A study of Russian disinformation campaigns in Central and Eastern Europe reveals some scary data. But it also suggests some effective countermeasures and the role journalists can play in the battle for hearts and minds.
The study, Disinformation Resilience in Central and Eastern Europe, reminds us that effective responses to disinformation will vary. Each country, region, and local community differs in terms of its leading media, dominant languages, vulnerable groups, internet connectivity, and legal environment.
Disinformation is difficult to combat because it takes so many different forms and spreads through so many different channels. In that respect, they are like the numerous viruses that threaten our physical health.
According to its “resilience index” of 14 countries, based on data collected by the European Union’s East StratCom Task Force, Disinformation Resilience shows how unprepared our democratic systems are to respond.
On the metric of influence of Russian media (metric A, in the graphic at left), it was highest in Ukraine, Belarus, Latvia, and Moldova, where Russian language media are popular and widely available. Russian influence was lowest in Poland, Hungary, and Romania because of a low presence of Russian speakers.
On metric B, the quality of “systemic responses”, Estonia stood out for its media regulations, attention to vulnerable groups, and activities of civil society, which often occur at the grass-roots level. This is where relationships are important.
Other countries that had quality systemic responses were Armenia, Czech Republic, Lithuania, Romania, and Ukraine.
On the metric of vulnerability to digital warfare (C), an important countermeasure was a country’s debunking initiatives. In other words, fact-checking organizations play an important role. Here journalists help students and voters sort out credible sources from the untrustworthy. Again, this involves building trustworthy relationships.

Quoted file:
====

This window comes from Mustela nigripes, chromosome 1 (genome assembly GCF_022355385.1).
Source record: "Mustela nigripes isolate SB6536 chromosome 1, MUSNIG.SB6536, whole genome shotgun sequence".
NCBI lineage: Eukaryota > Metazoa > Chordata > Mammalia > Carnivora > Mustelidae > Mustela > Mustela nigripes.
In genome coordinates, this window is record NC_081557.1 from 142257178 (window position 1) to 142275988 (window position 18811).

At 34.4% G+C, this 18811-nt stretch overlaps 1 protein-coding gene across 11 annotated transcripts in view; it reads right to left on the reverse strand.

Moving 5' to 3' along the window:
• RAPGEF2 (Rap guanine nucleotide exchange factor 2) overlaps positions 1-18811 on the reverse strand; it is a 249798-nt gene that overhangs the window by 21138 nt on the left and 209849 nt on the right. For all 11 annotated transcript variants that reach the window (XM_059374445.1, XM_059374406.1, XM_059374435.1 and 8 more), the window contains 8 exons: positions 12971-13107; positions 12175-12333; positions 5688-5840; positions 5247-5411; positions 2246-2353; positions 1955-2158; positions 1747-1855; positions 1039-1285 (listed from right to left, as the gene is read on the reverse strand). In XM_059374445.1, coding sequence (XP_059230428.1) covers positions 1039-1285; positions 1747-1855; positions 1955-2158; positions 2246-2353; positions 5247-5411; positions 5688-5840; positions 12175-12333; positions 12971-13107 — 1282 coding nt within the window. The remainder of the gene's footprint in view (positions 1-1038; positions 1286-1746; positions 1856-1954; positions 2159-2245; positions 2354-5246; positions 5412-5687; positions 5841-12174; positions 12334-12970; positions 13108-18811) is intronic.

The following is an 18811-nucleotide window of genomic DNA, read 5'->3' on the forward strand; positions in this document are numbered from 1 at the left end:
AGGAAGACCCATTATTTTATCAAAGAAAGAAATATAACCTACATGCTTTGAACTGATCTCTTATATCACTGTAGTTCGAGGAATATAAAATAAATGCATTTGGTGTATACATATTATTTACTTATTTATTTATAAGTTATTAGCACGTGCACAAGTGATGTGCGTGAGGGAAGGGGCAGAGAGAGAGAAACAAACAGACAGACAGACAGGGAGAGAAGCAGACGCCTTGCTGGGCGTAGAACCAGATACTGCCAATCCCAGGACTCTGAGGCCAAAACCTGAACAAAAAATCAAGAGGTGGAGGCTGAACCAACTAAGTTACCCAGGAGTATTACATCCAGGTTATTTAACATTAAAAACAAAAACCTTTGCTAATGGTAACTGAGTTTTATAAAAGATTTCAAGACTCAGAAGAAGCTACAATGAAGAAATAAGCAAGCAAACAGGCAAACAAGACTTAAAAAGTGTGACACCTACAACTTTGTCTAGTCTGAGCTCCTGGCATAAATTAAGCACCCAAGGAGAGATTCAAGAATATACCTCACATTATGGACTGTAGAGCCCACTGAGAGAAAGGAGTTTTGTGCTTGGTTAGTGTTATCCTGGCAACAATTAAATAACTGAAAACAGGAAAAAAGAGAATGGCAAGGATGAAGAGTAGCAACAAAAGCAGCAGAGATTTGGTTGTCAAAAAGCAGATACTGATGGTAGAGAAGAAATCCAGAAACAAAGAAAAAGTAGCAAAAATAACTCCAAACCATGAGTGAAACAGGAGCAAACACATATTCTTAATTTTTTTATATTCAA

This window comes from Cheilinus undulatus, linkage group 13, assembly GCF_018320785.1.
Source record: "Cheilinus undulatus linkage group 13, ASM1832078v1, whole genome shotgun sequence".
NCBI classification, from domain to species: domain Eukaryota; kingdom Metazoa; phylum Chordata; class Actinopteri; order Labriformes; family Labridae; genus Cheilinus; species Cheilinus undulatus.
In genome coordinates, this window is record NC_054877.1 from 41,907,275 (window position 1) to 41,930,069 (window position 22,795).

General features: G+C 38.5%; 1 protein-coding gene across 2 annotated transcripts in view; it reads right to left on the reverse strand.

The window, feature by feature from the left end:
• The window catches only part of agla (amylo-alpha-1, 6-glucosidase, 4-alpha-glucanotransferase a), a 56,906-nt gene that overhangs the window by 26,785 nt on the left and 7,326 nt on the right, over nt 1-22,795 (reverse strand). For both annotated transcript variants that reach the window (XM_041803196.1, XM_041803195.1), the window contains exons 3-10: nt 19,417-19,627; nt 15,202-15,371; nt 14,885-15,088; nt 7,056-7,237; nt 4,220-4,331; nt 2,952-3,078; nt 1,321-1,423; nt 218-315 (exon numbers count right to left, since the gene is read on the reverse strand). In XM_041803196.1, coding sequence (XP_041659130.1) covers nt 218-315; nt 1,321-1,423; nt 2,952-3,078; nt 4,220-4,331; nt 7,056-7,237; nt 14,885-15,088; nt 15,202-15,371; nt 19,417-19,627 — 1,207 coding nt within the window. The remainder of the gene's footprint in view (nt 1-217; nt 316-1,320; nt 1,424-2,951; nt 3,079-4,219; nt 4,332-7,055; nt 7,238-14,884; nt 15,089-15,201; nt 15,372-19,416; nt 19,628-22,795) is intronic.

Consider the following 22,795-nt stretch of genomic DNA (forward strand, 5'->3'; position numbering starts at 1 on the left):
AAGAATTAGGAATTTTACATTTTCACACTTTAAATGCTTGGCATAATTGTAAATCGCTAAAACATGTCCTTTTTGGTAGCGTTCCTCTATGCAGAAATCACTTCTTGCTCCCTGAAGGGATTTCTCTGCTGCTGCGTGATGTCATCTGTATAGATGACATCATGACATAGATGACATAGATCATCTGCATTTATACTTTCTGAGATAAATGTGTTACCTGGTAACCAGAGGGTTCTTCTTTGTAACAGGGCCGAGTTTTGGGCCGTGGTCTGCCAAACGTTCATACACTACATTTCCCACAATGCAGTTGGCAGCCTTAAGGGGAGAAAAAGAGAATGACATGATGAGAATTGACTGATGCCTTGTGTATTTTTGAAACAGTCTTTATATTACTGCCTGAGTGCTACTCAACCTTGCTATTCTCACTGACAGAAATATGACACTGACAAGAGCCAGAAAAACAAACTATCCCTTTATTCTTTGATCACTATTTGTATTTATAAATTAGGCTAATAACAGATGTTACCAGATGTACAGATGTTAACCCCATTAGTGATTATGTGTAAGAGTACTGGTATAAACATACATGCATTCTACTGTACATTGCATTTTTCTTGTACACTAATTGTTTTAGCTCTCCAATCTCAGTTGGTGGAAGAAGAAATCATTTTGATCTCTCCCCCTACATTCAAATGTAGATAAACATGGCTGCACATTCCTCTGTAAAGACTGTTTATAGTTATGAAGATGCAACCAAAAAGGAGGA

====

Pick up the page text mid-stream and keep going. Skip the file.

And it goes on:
The authors of Disinformation Resilience admit the limitations of their metrics: they are relative, subjective, and not absolute. And their study focused on “intentional falsehoods” published to achieve “political goals”. But as Claire Wardle of First Draft has reminded us, many spreaders of disinformation do it simply to make money or to prank authorities.
At the same time, the methodology of this study could be useful to media and political leaders in other countries. One of them might be a new European Union research effort, Iberifier, in which 23 Spanish and Portuguese institutions will study disinformation in those countries (more on Iberifier, in Spanish.)
In my own work with media entrepreneurs in Latin America, I found that there was a demand for media literacy campaigns and a supply of willing funders. Fact-checkers and news media working together can educate students and adults on how to identify trustworthy information.
The Argentina-based fact-checker Chequeado is a prime example of relationship building as a countermeasure to disinformation. Their objectives are “to raise the cost of lying” to the public and “to improve the quality of public debate” by verifying information provided by politicians, public figures, and institutions.
Among many initiatives, Chequeado publishes explanatory journalism and offers media literacy classes in person and online. Its team solicits suggestions from the public and frequently includes them in its publications. It also collaborates with major media in Argentina in a campaign against disinformation called Re-verso.
Chequeado’s creativity and multi-pronged approach have attracted funding from individual donors, foundations, NGOs, and businesses. It has earned an international reputation and has trained media leaders in Latin America and beyond.
Wrapping up. One of the requirements for journalists in countering disinformation is humility. We have to recognize that the public doesn’t necessarily view us as an authority. In fact, the news media are ranked in some countries as among the least trusted institutions: we’re down there with politicians and bankers.
We have to earn the public’s trust. By helping people filter through the tsunami of information available to identify the credible nuggets, we will be providing an important public service. This should help us gain more credibility. And that can translate into significant support.
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